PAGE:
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dc.contributor.advisorRamsey, Scott Den_US
dc.contributor.authorShankaran, Veenaen_US
dc.date.accessioned2012-09-13T17:35:48Z
dc.date.available2013-09-14T11:05:26Z
dc.date.issued2012-09-13
dc.date.submitted2012en_US
dc.identifier.otherShankaran_washington_0250O_10328.pdfen_US
dc.identifier.urihttp://hdl.handle.net/1773/20795
dc.descriptionThesis (Master's)--University of Washington, 2012en_US
dc.description.abstract<bold>Background</bold>: The safety of bevacizumab in older metastatic colorectal cancer (mCRC) patients is not well understood. The purpose of this analysis was to determine the prevalence of treatment–associated adverse events (AEs), to describe patterns of bevacizumab use in patients with preexisting comorbidities, and to determine incidence of and risk factors for serious adverse events in patients who do and do not receive bevacizumab. <bold>Methods</bold>: Patients age ≥65 were identified from SEER–Medicare and categorized by mCRC diagnosis pre and post–bevacizumab approval (2001–3 vs. 2005–7). Preexisting conditions known to increase risk of bevacizumab– related AEs were identified in the year pre– diagnosis. Factors associated with bevacizumab receipt were identified using logistic regression. Incidence rates for all AEs and specific serious AEs (deep vein thrombosis (DVT), pulmonary embolus (PE), stroke, myocardial infarction (MI), gastrointestinal (GI) hemorrhage and perforation) were determined. A competing risks regression analysis was used to determine risk factors for first AE. <bold>Results</bold>: Of 6,821 total patients, 3,282 (48%) were diagnosed after 2005 and 622 (9%) received first-line bevacizumab. Likelihood of bevacizumab receipt was lower in patients age ≥ 75 (OR 0.41, 95% CI 0.36–0.47), non–whites (OR 0.67, 95% CI 0.55–0.81), patients with higher comorbidity index (OR 0.52, 95% CI 0.44–0.62), and patients with preexisting cerebrovascular disease (0.49, 95% CI 0.33–0.72). Preexising gastrointestinal conditions, by contrast, were associated with an increased likelihood of bevacizumab receipt (OR 2.26, 95% CI 1.96–2.61). Overall AE incidence rate was not increased among patients receiving first–line bevacizumab compared to patients receiving first–line chemotherapy alone (141 AEs vs. 135 AEs / 100,000 person–days (PD)). Incidence rates for specific AEs (DVT/PE, stroke, MI, GI hemorrhage, and perforation) were also similar between patients who did and did not receive first–line bevacizumab. In a competing risks regression, bevacizumab receipt (2005–7) was not associated with an increased risk of first AE compared with receipt of chemotherapy alone (2001–7) when controlling for age, race, comorbidity index, gender, chemotherapy regimen, and preexisting conditions (HR 0.97, 95% CI 0.87–1.08, p=0.55). <bold>Conclusions</bold>: In a population of older mCRC patients, bevacizumab receipt was less likely in patients who were older, non–white, and had preexisting cerebrovascular comorbidities. First–line bevacizumab receipt was not associated with increased overall AE incidence or risk of first AE compared with chemotherapy alone.en_US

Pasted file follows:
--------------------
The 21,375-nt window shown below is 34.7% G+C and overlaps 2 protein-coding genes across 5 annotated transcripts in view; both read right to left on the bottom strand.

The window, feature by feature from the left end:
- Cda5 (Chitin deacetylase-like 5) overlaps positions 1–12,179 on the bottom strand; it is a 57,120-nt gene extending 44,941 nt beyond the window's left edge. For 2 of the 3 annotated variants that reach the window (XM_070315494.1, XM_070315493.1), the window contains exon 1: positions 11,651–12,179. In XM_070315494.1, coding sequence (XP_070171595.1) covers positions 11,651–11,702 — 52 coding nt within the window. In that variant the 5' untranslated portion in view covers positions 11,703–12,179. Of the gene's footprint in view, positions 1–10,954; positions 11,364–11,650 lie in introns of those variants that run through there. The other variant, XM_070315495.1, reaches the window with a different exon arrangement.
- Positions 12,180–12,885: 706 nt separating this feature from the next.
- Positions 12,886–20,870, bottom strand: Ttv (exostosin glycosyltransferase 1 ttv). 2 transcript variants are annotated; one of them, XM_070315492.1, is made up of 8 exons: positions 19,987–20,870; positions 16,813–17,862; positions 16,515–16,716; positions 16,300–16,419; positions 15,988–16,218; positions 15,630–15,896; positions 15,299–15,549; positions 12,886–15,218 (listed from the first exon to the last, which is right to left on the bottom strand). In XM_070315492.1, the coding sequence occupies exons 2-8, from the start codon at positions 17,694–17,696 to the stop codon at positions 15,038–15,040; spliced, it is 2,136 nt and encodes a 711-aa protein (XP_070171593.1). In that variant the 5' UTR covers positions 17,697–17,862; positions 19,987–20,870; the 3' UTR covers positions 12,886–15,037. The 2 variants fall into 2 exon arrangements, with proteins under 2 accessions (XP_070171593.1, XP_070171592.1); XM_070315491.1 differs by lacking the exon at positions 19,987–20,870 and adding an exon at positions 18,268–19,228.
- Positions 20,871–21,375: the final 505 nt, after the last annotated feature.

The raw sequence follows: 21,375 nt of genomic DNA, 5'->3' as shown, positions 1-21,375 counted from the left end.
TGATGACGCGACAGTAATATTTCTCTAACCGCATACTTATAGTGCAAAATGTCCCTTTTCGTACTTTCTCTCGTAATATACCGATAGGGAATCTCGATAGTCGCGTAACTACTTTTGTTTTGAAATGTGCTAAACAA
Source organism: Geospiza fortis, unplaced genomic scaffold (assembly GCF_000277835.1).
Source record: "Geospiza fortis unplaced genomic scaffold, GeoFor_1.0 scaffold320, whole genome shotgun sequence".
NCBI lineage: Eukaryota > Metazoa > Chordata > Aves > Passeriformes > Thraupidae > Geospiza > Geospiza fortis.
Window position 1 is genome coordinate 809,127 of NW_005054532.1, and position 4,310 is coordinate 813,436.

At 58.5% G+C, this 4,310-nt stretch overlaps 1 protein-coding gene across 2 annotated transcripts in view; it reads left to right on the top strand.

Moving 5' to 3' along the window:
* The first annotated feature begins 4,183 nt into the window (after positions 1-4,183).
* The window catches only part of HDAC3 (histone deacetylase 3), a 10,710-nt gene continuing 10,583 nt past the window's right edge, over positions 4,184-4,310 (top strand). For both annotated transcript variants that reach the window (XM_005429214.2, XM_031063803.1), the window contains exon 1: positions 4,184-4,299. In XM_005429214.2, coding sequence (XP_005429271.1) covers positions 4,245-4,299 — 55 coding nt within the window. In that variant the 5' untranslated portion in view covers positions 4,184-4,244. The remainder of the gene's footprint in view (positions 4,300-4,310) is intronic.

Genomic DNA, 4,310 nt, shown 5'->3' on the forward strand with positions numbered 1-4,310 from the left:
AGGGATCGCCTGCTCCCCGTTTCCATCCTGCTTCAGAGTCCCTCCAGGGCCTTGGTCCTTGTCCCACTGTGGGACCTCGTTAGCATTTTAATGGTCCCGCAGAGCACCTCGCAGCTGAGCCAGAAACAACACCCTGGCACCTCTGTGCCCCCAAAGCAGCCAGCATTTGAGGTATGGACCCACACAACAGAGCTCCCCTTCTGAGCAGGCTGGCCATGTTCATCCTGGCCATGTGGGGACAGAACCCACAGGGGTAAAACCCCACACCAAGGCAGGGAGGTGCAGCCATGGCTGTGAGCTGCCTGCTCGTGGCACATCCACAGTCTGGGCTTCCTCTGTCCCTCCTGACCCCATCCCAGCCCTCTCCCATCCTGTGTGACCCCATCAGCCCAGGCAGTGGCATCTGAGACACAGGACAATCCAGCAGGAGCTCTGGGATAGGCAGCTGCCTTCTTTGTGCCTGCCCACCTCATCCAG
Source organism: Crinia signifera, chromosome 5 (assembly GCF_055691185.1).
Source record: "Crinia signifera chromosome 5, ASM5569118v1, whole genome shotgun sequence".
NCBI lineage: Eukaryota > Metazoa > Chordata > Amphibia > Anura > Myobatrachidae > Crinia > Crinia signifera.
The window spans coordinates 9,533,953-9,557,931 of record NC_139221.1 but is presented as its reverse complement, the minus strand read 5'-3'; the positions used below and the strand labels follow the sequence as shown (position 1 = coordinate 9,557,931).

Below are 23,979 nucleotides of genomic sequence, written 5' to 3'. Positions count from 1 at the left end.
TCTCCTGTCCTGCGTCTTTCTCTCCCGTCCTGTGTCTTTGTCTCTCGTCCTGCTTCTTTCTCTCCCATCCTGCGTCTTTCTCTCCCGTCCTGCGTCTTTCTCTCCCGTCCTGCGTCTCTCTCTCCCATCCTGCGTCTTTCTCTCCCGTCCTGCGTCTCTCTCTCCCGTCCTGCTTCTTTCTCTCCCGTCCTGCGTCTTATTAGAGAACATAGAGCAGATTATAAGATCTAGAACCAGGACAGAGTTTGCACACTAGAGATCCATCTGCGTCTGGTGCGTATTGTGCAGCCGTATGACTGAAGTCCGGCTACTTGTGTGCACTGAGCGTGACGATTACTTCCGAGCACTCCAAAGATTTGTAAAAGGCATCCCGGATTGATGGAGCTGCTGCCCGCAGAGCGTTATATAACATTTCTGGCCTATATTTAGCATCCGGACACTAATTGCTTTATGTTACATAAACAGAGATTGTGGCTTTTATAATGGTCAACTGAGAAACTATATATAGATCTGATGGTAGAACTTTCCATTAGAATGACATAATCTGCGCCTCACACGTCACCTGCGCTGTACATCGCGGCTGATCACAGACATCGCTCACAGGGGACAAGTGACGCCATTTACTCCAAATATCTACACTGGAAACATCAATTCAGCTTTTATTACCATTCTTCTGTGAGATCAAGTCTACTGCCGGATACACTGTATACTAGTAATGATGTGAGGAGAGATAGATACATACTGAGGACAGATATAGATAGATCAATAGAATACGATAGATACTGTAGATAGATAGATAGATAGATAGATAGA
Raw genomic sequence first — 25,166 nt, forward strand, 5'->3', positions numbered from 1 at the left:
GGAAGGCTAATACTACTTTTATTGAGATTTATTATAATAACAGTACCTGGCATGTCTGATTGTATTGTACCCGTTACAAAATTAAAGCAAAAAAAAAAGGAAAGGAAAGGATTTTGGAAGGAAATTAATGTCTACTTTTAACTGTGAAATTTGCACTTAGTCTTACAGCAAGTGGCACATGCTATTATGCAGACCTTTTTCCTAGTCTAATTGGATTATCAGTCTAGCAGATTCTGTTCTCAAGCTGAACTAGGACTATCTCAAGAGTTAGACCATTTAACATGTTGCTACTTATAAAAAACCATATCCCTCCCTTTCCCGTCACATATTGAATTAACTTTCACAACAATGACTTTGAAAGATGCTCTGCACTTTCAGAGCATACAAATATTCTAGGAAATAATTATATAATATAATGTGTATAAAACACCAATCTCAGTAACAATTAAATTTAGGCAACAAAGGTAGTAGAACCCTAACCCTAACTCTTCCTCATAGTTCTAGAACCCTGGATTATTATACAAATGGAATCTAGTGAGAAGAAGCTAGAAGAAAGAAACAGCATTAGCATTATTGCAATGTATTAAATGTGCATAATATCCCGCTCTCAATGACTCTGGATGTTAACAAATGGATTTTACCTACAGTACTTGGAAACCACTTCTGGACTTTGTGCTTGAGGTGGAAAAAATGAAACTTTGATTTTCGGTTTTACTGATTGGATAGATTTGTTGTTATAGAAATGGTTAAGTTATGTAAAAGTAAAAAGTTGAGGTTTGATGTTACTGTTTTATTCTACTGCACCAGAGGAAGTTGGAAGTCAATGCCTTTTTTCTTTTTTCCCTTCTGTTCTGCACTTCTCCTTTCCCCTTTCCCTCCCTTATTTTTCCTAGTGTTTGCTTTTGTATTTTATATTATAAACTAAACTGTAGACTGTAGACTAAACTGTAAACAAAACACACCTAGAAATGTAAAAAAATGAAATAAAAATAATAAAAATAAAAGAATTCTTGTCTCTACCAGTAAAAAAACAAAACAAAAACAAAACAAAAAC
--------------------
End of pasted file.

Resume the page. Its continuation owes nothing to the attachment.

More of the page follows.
dc.format.mimetypeapplication/pdfen_US
dc.language.isoen_USen_US
dc.rightsCopyright is held by the individual authors.en_US
dc.subjectDrug Safetyen_US
dc.subject.otherOncologyen_US
dc.subject.otherPharmaceutical sciencesen_US
dc.subject.otherMedicineen_US
dc.subject.otherPharmaceuticsen_US
dc.titleAdverse Events Associated with Bevacizumab and Chemotherapy in Older Patients with Metastatic Colorectal Canceren_US
dc.typeThesisen_US
dc.embargo.termsRestrict to UW for 1 year -- then make Open Accessen_US


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